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General News of Wednesday, 12 December 2012

Source: Daily Guide

Ghanaian Students Stranded In Venezuela

TEN STUDENTS who are on full government scholarship to study Medicine and other related courses in Venezuela are currently stranded as the state has refused to extend to them their agreed stipends for over a year now.

They are Ewoenam Deborah Dekportor (Medicine), Marie Immaculate D. D. Darko (Medicine), Rufai Abdul- Wahab (Medicine), Al-hassan Andani Dasana (Medicine), Prince Atiku (Medicine), Mariama Abdulai (Medicine), Anela Akasi Eduku (Medicine,) Joycelyn Maami Esi Yarkwah (Medicine), Anita Adwoa Davidson (Agric) and Rita Ohemeng (Agric).

The stranded students—eight of whom are studying medicine at the Escuela Latino Americana de Medicina Dr. Salvador Allende (Latin American School of Medicine)—were among the first batch of 10 Ghanaian students to whom government awarded full scholarships to study medicine between 2010 and 2017.

According to them, prior to their departure from Ghana, the Scholarship Secretariat made them understand that each student was entitled to a monthly stipend of $250, a $200 yearly allowance and a yearly book allowance of $360 for the 7–year stay in Venezuela.

On their arrival in Venezuela on May 6, 2010, their entitlements were channelled through Ghana’s Embassy in Brazil which they received on three occasions through the Embassy officials in Caracas.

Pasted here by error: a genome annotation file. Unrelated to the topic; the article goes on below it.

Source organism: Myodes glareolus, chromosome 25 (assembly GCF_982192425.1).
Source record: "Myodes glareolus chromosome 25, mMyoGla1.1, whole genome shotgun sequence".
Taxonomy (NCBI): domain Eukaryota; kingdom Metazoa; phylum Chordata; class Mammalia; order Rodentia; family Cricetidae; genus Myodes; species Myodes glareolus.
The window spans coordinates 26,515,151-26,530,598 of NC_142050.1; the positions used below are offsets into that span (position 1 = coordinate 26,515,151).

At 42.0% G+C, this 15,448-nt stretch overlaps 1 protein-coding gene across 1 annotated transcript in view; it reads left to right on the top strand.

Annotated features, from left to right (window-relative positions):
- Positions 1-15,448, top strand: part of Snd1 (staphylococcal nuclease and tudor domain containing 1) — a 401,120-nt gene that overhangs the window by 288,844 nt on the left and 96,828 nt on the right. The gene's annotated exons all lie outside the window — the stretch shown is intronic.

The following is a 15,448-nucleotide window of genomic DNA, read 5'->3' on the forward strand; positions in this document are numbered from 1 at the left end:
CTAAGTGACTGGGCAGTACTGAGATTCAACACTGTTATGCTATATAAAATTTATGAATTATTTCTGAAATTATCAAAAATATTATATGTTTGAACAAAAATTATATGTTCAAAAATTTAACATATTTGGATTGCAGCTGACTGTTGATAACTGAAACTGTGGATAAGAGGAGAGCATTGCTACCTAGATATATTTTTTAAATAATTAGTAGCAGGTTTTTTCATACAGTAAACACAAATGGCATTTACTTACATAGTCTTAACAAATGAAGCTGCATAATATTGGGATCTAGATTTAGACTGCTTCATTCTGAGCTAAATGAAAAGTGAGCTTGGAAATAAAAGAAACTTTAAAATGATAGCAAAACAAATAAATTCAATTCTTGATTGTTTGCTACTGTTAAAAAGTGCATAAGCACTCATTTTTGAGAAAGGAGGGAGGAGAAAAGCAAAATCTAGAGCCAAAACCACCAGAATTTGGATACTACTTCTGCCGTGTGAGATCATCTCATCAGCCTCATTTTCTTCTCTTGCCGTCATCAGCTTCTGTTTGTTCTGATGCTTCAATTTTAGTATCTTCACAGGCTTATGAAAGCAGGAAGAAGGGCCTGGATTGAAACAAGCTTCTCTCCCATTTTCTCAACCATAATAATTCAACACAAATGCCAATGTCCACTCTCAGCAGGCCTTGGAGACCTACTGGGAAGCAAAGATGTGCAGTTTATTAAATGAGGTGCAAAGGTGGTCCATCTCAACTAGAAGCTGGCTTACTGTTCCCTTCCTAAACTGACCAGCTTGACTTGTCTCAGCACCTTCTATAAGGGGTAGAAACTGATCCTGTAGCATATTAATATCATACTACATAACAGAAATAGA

However, subsequent payments amounting to $15,800 have been withheld by Ghana’s Embassy in Brazil with the explanation that it was used to cover transport allowances during the three visits to Venezuela.

This has compounded the suffering of the students who told DAILY GUIDE in a telephone interview that they have exhausted all monies with them and were now living on the benevolence of colleagues until their allowances come.

They indicated that all attempts to have Ghana’s consulate in Brazil release money to them have been difficult, as it also explained that it was waiting for response from the Scholarship Secretariat in Ghana after a couple of interactions.

What made matters worse for them, they disclosed, was their difficulty in operating foreign accounts to allow relations send them money as the economic rules and regulations in Venezuela barred them from opening such accounts.

They however lauded the Venezuelan government which close to a year now, on realizing their plight, has been helping them with some stipends for basic necessities like soap, cream and transportation, but described that as woefully inadequate.

The affected students were currently in their third trimester and have indicated that should government fail to come to their aid, they may be compelled to abandon the course and return, as the suffering was becoming unbearable.